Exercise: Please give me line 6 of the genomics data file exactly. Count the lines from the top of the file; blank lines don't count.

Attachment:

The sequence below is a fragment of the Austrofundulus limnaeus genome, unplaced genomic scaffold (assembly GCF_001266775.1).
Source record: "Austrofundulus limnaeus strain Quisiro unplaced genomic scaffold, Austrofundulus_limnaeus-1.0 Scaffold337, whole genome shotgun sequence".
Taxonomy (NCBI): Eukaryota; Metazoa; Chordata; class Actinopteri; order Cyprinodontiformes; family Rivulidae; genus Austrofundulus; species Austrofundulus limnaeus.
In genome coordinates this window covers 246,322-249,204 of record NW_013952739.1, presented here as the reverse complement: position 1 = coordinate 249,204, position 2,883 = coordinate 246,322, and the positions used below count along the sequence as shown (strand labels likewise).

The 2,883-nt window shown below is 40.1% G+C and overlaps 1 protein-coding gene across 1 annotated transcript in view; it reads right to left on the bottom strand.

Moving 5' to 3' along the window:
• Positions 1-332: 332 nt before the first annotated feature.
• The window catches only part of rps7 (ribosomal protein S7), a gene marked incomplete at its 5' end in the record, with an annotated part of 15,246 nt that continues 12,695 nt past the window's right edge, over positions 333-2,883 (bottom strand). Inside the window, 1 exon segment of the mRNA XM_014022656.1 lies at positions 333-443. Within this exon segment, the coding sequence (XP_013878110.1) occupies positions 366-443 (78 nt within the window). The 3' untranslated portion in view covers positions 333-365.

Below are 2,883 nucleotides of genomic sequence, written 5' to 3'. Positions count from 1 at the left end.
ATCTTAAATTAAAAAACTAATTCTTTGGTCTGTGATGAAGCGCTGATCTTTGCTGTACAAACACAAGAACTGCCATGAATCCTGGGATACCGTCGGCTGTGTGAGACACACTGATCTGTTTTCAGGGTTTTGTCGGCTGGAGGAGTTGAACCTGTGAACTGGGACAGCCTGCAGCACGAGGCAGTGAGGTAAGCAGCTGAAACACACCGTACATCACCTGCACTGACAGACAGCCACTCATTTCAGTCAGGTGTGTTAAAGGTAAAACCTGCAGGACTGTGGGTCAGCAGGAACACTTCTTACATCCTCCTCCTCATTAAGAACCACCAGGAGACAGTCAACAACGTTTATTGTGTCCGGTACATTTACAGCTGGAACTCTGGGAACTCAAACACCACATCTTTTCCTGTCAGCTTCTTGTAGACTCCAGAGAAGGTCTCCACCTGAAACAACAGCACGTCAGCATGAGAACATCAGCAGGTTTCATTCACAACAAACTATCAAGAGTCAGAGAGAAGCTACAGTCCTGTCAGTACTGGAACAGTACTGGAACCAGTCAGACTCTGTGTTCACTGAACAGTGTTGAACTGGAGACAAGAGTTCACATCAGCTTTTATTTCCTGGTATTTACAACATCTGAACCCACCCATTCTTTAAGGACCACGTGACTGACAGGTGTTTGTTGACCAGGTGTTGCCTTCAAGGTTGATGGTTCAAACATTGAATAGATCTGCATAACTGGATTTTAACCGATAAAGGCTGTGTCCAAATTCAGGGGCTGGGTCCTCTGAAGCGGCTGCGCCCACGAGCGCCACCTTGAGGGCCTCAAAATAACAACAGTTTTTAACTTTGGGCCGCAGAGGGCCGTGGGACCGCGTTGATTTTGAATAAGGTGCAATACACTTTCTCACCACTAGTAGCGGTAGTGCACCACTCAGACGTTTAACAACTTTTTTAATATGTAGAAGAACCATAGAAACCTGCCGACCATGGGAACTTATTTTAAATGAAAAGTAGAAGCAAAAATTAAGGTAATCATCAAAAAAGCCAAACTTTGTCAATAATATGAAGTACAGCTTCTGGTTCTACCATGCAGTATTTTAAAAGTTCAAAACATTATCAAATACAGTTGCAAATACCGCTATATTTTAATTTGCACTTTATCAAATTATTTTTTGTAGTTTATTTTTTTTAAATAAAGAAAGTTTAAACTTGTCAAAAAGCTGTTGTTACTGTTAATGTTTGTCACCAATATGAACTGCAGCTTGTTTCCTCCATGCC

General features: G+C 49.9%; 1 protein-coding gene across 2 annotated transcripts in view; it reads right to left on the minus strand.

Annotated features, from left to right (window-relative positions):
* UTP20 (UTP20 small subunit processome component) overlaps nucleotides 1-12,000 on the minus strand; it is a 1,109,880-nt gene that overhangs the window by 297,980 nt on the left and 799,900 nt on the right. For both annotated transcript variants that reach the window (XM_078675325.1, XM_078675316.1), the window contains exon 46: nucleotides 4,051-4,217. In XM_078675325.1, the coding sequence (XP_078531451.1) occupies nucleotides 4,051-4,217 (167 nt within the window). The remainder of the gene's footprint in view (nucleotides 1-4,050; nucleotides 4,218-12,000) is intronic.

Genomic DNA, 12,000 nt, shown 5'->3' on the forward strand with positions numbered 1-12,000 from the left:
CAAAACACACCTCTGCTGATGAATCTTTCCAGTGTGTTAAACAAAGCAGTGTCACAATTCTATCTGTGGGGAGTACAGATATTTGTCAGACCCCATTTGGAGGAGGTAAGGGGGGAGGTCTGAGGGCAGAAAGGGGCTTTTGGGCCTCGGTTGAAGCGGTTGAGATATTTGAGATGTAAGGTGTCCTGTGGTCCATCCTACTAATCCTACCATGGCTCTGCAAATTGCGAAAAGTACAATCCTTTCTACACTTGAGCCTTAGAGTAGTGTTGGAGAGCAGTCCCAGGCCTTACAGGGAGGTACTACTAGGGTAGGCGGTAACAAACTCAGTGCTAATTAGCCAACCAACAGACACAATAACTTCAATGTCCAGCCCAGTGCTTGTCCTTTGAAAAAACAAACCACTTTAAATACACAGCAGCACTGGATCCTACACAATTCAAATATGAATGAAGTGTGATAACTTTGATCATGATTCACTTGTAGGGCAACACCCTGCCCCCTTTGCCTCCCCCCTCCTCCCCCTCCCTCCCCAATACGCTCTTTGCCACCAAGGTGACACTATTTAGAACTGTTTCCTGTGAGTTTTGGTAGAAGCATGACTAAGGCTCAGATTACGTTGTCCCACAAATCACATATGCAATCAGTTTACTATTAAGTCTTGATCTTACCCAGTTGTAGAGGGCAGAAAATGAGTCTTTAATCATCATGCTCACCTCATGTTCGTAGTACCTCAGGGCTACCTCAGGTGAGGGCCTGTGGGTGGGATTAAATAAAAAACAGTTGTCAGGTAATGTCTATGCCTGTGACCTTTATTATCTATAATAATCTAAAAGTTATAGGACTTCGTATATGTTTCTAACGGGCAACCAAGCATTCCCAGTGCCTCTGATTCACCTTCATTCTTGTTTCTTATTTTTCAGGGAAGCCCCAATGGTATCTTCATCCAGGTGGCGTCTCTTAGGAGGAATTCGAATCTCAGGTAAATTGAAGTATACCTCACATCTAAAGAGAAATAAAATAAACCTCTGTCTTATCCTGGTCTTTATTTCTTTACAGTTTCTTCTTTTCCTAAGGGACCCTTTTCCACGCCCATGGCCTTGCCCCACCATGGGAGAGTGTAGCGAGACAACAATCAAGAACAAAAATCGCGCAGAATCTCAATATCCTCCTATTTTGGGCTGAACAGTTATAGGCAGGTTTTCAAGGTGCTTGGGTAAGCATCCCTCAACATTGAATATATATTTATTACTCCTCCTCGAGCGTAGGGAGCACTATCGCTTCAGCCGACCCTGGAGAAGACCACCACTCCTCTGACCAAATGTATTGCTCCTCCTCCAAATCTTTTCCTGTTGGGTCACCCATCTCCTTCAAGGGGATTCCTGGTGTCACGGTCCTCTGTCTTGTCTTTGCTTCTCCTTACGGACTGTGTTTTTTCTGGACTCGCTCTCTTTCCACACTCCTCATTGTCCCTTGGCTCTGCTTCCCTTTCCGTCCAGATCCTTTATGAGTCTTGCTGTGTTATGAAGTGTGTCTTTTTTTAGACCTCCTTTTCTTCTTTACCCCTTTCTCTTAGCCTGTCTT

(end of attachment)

Moving 5' to 3' along the window: